Every valley shall be raised up, every mountain and hill made low; the rough ground shall become level, the rugged places a plain. Isaiah 40:4

There were a few mistakes that gradually lead up to one of the worst walks I’ve ever taken my dogs on. It ended up as more of a death march for the pups but that was never my intention. It was about 70 degrees on a Saturday morning when I decided to take my dogs for a run/walk. The decision was early in the morning but when I actually got around to doing it, it was noon and the temperature was around 90 degrees. In my excitement to exercise with my dogs I didn’t notice how hot it was when I left the house. There is a trail nearby and a while back I had mapped out how far a mile was so I set out to jog a mile and then walk back, total trip would have been about 1.5 miles in a loop. I came to a crossing in the trail where I should have gone right, could have gone left and did go straight. Not noticing the heat was my first mistake. Going straight was my second mistake. Going straight makes the trip about a 3 mile loop. I made it to the mile marker jogging the whole way and I was hot and the dogs were burning. Dogs don’t sweat and they keep a high body temperature to begin with, running outside with them in the summer isn’t recommended. I started to walk in the direction that would have taken me home if I was on the right trail, but I was on the other trail. They both kind of curve to the south and look similar, again another mistake. Right around 1.2 miles into my trip I realized my mistakes. Looking at the dogs and how tired they were I figured water and resting would be good. I could walk home, or I could walk half a mile to a small park, use the water fountain there, rest, get their bodies back to a normal temperature and then go home. On to the park it was. I reached the park shortly after and we sat down in the shade, but as I looked around where I expected a fountain to be I only saw a tree. Another mistake. The path lead up a hill where I could take the dogs home, nearly as far as I had taken them already but shadier, or there was another park further down the road that I was positive had water. Also it was getting closer to when my wife got off work and I could have her pick us up. I decided I’d call her and she could pick us up, then I noticed I didn’t have my cell phone. I knew the park was a little closer than home from where I was so I decided to go to the park.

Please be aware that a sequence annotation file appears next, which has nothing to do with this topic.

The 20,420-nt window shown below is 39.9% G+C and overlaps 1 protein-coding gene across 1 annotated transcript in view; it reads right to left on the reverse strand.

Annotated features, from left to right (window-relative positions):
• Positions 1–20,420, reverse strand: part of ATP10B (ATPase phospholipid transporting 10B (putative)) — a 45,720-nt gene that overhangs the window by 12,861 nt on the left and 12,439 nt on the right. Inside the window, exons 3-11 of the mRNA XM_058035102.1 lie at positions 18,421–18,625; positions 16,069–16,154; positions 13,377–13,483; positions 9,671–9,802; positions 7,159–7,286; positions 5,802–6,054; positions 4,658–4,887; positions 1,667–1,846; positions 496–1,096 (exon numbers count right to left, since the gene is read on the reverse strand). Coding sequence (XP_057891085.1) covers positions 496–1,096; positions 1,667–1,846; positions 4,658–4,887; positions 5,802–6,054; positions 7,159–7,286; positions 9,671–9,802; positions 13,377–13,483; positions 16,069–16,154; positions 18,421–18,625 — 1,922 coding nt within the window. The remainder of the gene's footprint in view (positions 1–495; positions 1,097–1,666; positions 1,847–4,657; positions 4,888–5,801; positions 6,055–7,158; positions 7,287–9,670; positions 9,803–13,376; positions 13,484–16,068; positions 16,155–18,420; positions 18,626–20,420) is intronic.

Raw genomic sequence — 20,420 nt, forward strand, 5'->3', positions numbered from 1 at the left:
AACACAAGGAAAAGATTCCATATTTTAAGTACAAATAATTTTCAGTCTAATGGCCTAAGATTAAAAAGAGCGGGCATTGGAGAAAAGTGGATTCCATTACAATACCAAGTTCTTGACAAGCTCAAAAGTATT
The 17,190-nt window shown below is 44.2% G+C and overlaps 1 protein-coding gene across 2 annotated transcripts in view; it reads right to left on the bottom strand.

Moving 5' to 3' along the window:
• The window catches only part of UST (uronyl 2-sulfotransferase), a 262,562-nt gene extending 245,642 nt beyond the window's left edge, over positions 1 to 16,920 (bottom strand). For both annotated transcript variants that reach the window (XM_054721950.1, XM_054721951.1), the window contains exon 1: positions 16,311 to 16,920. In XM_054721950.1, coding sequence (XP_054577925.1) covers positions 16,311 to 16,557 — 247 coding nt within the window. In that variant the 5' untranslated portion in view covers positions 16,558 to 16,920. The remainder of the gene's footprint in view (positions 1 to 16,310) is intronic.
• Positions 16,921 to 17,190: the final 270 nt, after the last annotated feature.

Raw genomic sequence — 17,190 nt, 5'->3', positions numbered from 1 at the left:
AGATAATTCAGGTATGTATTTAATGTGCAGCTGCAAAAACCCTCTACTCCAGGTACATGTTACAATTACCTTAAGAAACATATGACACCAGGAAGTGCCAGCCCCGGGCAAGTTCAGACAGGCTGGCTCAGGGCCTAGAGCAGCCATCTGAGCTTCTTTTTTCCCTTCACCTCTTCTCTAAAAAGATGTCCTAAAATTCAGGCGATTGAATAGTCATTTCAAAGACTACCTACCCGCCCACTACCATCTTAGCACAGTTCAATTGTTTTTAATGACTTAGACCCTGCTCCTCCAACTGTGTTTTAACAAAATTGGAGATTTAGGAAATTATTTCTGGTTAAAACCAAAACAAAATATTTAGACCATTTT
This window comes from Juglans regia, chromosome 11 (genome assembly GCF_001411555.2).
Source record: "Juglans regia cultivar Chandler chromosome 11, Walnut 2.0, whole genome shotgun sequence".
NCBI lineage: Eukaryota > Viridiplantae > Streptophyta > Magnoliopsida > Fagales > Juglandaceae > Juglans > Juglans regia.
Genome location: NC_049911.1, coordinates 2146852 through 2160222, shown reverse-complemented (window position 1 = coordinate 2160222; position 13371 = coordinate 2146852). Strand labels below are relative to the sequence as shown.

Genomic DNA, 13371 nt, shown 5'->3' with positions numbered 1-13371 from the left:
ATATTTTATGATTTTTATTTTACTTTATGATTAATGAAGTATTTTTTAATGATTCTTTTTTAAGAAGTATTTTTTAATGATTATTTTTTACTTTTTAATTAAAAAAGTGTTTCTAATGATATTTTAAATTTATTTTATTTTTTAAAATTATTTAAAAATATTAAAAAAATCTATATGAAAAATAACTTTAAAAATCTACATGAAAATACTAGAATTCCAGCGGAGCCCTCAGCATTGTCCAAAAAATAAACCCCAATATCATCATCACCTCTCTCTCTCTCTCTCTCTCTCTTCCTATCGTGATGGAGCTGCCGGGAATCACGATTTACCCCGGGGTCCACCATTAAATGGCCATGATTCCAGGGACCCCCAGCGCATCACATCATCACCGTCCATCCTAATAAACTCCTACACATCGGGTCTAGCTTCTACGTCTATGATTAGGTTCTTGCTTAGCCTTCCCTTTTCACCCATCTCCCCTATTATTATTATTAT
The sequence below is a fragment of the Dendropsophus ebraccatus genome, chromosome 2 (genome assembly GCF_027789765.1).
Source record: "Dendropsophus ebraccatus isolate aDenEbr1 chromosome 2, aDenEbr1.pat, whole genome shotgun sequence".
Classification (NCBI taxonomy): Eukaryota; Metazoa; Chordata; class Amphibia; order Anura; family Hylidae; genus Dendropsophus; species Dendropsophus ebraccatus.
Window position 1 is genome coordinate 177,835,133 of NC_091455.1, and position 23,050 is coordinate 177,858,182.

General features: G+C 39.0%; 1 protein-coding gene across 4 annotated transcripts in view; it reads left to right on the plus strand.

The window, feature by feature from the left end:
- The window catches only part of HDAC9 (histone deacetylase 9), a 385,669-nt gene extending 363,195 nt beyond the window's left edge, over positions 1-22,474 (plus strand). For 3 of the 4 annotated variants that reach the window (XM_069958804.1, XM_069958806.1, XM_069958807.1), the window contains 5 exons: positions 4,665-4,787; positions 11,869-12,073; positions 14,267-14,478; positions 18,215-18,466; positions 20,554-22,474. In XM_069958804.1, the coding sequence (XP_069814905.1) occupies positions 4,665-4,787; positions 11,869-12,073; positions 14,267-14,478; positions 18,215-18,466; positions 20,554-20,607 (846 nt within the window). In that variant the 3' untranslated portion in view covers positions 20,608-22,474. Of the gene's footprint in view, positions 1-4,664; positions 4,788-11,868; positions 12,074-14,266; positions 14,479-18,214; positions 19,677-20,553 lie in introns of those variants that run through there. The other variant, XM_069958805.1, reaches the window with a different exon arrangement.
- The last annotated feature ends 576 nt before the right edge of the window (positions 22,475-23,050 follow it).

The dogs were tired, we stopped about every half block on the way to the park. I carried Addie for the majority of the trip, but holding her hot little body against my sweaty chest seemed to keep her as warm as when I let her walk. I was still on a trail but came near to some houses and thought about turning on someones hose and spraying the dogs and letting them drink the water. I was a few steps away from a spigot before someone came outside and stared at the weird sweaty guy standing strangely close to their neighbors house. I tried to act cool and continued walking towards the park. I remember a small voice in my heart telling me, I’ll never take you to a place where I can’t keep you safe. I was telling my dogs roughly the same thing. I kept telling my dogs that it was right up ahead, a place with water and a place we could relax.

We finally made it to the next park. I knew this park much better, I had played football there when I was younger and even a month or two before had gone there with some friends to hit softballs. I knew exactly where the water fountain was. When I got to it there was no water fountain. I looked around some more, no water. It happened that some county park workers were there and I asked them if there was a water fountain. Both of them thought there was one. I asked them where. Turns out they were wrong too but it didn’t solve the problem that I had two dogs that were about to pass out. I asked them if I could borrow a phone. I called my wife and she came and rescued all three of us.

The day I had the terrible run was a rough time in life. When I got home I remember God impressing in me that the way I knew there was a sanctuary up ahead, that I wouldn’t let my dogs fall apart in the little wilderness we were in was the same way he felt for me. God doesn’t make mistakes, so if you’re overheated in the middle of a ravine with no water in July you can bet that God is trying to teach you something and He knows there’s a park ahead that does have water.

Dear God,

There will always be valleys that exist between summits and there will always be dry places that contrast lush terrain. Lead me to the still waters and oases in between.

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